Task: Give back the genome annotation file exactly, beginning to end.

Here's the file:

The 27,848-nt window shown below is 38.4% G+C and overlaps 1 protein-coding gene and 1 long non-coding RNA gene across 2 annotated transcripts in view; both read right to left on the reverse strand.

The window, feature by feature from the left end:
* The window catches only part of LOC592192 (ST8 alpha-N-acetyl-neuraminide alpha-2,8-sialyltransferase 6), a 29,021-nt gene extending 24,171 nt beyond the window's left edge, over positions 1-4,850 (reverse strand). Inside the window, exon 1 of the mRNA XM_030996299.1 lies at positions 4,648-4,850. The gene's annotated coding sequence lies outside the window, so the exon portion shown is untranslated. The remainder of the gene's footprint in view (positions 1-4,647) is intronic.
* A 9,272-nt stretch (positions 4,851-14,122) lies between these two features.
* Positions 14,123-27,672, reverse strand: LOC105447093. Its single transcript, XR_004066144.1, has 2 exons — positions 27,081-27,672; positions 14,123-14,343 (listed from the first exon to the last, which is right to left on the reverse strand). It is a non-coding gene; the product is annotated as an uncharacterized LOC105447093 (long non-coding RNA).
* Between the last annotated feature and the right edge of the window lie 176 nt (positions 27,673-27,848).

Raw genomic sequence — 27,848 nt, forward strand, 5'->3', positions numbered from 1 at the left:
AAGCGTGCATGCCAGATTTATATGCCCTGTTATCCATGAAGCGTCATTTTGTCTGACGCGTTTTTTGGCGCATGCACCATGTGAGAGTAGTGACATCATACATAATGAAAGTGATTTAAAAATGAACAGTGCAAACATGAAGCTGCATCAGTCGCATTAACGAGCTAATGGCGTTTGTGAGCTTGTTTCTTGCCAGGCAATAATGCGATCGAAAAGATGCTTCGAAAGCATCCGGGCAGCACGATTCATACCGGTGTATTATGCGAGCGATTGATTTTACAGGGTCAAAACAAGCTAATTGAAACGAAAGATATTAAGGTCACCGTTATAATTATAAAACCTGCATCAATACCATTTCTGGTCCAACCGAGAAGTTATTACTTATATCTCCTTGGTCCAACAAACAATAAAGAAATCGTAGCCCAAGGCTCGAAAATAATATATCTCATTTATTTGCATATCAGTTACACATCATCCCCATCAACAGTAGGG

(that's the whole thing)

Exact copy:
The 27,848-nt window shown below is 38.4% G+C and overlaps 1 protein-coding gene and 1 long non-coding RNA gene across 2 annotated transcripts in view; both read right to left on the reverse strand.

The window, feature by feature from the left end:
* The window catches only part of LOC592192 (ST8 alpha-N-acetyl-neuraminide alpha-2,8-sialyltransferase 6), a 29,021-nt gene extending 24,171 nt beyond the window's left edge, over positions 1-4,850 (reverse strand). Inside the window, exon 1 of the mRNA XM_030996299.1 lies at positions 4,648-4,850. The gene's annotated coding sequence lies outside the window, so the exon portion shown is untranslated. The remainder of the gene's footprint in view (positions 1-4,647) is intronic.
* A 9,272-nt stretch (positions 4,851-14,122) lies between these two features.
* Positions 14,123-27,672, reverse strand: LOC105447093. Its single transcript, XR_004066144.1, has 2 exons — positions 27,081-27,672; positions 14,123-14,343 (listed from the first exon to the last, which is right to left on the reverse strand). It is a non-coding gene; the product is annotated as an uncharacterized LOC105447093 (long non-coding RNA).
* Between the last annotated feature and the right edge of the window lie 176 nt (positions 27,673-27,848).

Raw genomic sequence — 27,848 nt, forward strand, 5'->3', positions numbered from 1 at the left:
AAGCGTGCATGCCAGATTTATATGCCCTGTTATCCATGAAGCGTCATTTTGTCTGACGCGTTTTTTGGCGCATGCACCATGTGAGAGTAGTGACATCATACATAATGAAAGTGATTTAAAAATGAACAGTGCAAACATGAAGCTGCATCAGTCGCATTAACGAGCTAATGGCGTTTGTGAGCTTGTTTCTTGCCAGGCAATAATGCGATCGAAAAGATGCTTCGAAAGCATCCGGGCAGCACGATTCATACCGGTGTATTATGCGAGCGATTGATTTTACAGGGTCAAAACAAGCTAATTGAAACGAAAGATATTAAGGTCACCGTTATAATTATAAAACCTGCATCAATACCATTTCTGGTCCAACCGAGAAGTTATTACTTATATCTCCTTGGTCCAACAAACAATAAAGAAATCGTAGCCCAAGGCTCGAAAATAATATATCTCATTTATTTGCATATCAGTTACACATCATCCCCATCAACAGTAGGG